Wednesday, January 28, 2009
Say Hello to My Little Friend
I've always believed that the quiet anchor to The Clarity of Night is photography. I'm only an amateur (as if I had to tell you that, LOL!) A wannabe. But I did go through a pretty big photography stage as a teenager, and I have to admit, that it's become another treasured creative outlet for me. Anyway, you get the picture. (Pun intended.)
So back to blogging.... My theory has been that to effectively write in this internet/blog, you really have to adopt a more multimedia approach to build interest and harness its full power. Photography, videos, music...it's all good. All the photos you see here are mine, except on rare occasion. I use photos to inspire me and use stories to inspire photos. Once in a great while, I even post a little bit on photography itself. (Ahem.)
If you've been with me a while, you know I often love to explore close, small subjects. Like the post just below this one. Buds, insects, frogs, flowers, etc. I like get right in there. However, I've lacked an essential tool to do it relatively well. And that's a macro lens.
For those non-photographers out there, macro lenses are specialty lenses that can achieve a subject ratio of 1:1. Basically, that means that the subject will appear to be actual size on the camera sensor. However, since photos are viewed much larger than the size of the sensor, finished photos have a magnified effect.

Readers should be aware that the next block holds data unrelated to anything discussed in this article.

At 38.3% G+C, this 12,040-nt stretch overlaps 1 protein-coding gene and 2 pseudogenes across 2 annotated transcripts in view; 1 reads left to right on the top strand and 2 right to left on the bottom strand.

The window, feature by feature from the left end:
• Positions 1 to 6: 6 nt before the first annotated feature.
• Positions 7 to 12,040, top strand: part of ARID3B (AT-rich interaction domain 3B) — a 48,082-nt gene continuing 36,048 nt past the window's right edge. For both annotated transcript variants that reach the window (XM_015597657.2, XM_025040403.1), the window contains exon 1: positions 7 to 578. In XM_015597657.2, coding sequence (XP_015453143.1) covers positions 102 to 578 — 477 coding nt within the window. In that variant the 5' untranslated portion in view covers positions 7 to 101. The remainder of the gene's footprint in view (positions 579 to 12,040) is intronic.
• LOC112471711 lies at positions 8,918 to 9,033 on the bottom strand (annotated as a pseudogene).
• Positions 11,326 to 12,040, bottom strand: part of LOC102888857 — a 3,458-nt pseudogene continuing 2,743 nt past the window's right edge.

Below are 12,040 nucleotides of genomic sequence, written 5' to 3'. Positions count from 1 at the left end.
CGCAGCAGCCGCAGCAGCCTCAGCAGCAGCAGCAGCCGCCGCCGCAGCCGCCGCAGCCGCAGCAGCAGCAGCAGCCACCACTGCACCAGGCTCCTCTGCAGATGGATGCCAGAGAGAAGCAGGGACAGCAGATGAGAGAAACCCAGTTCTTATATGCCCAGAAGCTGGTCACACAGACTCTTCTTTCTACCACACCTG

Why am I blathering about this? Well, without further ado, let me introduce the Nikkor AF-S Micro 105mm ED VR lens (pictured above). I treated myself for my birthday (thanks Aine!!), and snagged this baby. It's my first professional-grade lens. CAN YOU TELL I'M EXCITED?!
Another cool thing about this lens is that the focal length (105mm) makes it a good portrait and general subject lens. I'm thinking I'll get lots of use from it, although my previous workhorse lens will still be important in my landscape photography, especially when I do shots from a moving car.
Here one extra tidbit. The picture in the last post features an impossible range of focus. Macro lenses have notoriously thin fields of view. For example, here is the same shot, but with only the back of the twig in focus.
For last post's picture, I've used a technique called stacking. It's a composite picture formed from 5 different shots, each having a different part of the subject in focus. The stacking program then integrates all 5 shots by choosing only those portions in focus. The end result is a single picture with everything in focus. Pretty cool, eh?
Anyway, I don't talk photography much, so thank you for indulging me. Now and again, I get the itch.